It should be said at the outset that this opinion need not and will not pause to deal at any length with the currently much-mooted question whether a charge of same-sex harassment states a claim under Title VII. This Court was one of the first to deal with that issue directly, answering that question in the affirmative some 15 years ago in a case in which plaintiff was the asserted victim of homosexual advances ( Wright v. Methodist Youth Servs., 511 F. Supp. 307, 310 (N.D. Ill. 1981)). Since then the judicial reviews--most of them dealing not with actual homosexual harassment but with assertedly hostile work environments caused by excessive sex-related comments and suggestive behavior lacking the element of overt homosexual advances--have been mixed (most recently, see the discussion in the two opinions in Hopkins v. Baltimore Gas & Elec. Co., 77 F.3d 745, 1996 U.S. App. LEXIS 3833, 1996 WL 93733 (4th Cir. 1996), and a bit earlier the comprehensive--and to this Court powerfully persuasive--treatments of the issue in Williams v. District of Columbia, 1996 U.S. Dist. LEXIS 1338, 94-2727 (JHG), 1996 WL 56100, at *6-*9 (D. D.C. Feb. 5) and Sardinia v. Dellwood Foods, Inc., No. 94 Civ. 5458 (LAP), 1995 U.S. Dist. LEXIS 16073, 1995 WL 640502, at *3-*6 (S.D. N.Y. Nov. 1)). Our Court of Appeals has not ruled on the matter, but Baskerville v. Culligan Int'l Co., 50 F.3d 428, 430 (7th Cir. 1995) has certainly acknowledged the possibility that such claims are actionable.
This Court sees no reason to change its original view (when it was Wright in the homophonic as well as the literal sense) and therefore will not dispatch Rushing's Title VII claim on that basis.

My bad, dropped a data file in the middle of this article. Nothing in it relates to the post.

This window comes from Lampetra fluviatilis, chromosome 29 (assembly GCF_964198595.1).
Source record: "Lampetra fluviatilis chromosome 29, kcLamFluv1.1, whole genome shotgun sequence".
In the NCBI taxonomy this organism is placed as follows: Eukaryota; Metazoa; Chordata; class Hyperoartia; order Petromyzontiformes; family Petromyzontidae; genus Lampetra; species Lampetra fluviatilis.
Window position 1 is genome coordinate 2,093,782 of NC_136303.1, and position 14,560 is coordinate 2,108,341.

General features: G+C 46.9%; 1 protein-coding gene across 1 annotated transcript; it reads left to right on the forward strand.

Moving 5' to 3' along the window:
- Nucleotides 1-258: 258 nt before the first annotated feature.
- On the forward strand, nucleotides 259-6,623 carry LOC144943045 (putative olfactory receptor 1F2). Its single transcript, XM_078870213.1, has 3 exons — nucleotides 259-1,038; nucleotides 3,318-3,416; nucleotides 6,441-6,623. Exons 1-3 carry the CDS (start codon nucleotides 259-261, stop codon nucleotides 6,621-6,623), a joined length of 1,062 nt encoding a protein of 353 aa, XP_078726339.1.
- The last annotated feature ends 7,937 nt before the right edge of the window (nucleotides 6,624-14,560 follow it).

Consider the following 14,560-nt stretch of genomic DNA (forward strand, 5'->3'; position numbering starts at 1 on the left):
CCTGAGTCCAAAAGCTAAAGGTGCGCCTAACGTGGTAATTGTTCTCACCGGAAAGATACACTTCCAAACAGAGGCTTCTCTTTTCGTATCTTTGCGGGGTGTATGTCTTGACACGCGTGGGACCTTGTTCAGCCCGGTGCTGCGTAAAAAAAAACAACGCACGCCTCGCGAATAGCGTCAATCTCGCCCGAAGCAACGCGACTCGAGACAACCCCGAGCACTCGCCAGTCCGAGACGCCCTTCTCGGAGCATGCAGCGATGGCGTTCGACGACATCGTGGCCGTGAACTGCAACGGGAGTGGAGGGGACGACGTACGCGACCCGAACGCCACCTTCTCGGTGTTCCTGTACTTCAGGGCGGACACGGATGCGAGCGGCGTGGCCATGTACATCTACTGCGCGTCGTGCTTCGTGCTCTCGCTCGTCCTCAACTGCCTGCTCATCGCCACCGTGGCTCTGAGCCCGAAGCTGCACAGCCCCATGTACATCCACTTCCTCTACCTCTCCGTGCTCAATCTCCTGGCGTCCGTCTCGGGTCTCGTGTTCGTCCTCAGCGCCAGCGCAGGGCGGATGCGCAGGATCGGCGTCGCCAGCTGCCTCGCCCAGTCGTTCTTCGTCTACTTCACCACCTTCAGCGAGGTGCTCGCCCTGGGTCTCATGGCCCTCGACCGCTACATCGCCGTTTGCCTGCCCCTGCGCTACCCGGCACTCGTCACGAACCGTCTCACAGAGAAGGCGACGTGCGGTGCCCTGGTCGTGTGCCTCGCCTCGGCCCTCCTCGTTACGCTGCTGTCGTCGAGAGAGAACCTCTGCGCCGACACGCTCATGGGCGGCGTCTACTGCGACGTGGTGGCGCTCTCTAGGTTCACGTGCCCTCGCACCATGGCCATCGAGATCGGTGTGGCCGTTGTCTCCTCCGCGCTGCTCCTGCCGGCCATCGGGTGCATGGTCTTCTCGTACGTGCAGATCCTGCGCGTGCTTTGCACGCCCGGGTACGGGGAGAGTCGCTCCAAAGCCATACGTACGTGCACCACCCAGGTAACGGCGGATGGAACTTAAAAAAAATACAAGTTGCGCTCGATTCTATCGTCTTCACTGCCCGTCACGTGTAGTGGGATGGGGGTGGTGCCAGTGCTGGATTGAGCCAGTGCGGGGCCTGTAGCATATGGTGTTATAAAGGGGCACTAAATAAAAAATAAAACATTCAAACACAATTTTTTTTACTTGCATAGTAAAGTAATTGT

But as the ensuing discussion demonstrates, he loses on other grounds.
To prevail on a hostile environment theory Rushing must eventually prove
that Montes' conduct "had the purpose or effect of unreasonably interfering with [Rushing's] work performance or creating an intimidating, hostile, or offensive working environment" ( Meritor, 477 U.S. at 65). Rushing urges that because of Montes' repeated requests for oral sex, the work environment in the air freight area was hostile for Rushing.
Defendants quite predictably argue that although Montes' behavior was inappropriate and unprofessional, it was not sexual harassment. Instead United claims it was "street talk" in which both Montes and Rushing participated. Although it is doubtful that the hostile environment issue could be decided on a motion for summary judgment, that is another issue that this opinion can eschew. Why? Because even on the assumption that there was a hostile environment, it is clear that United took prompt and reasonable steps that remedied the problem as soon as United became aware of it. Hence United cannot be held liable under Title VII.
In applying the hostile environment concept, Title VII does not impose strict liability on an employer for sexual harassment committed by its employee ( Guess v. Bethlehem Steel Corp., 913 F.2d 463, 465 (7th Cir. 1990)). Instead the question of liability vel non is decided under negligence principles
( Saxton, 10 F.3d at 535, quoting Guess, 913 F.2d at 465):
It is a negligence standard that closely resembles the "fellow servant" rule, from the era when industrial accidents were governed by negligence rather than workers' compensation law. Under that rule, as under Title VII, the employer, provided it has used due care in hiring the offending employee in the first place,
is liable for that employee's torts against a coworker only if, knowing or having reason to know of the misconduct, the employer unreasonably fails to take appropriate corrective action. The employer acts unreasonably either if it delays unduly or if the action it does take, however promptly, is not reasonably likely to prevent the conduct from recurring.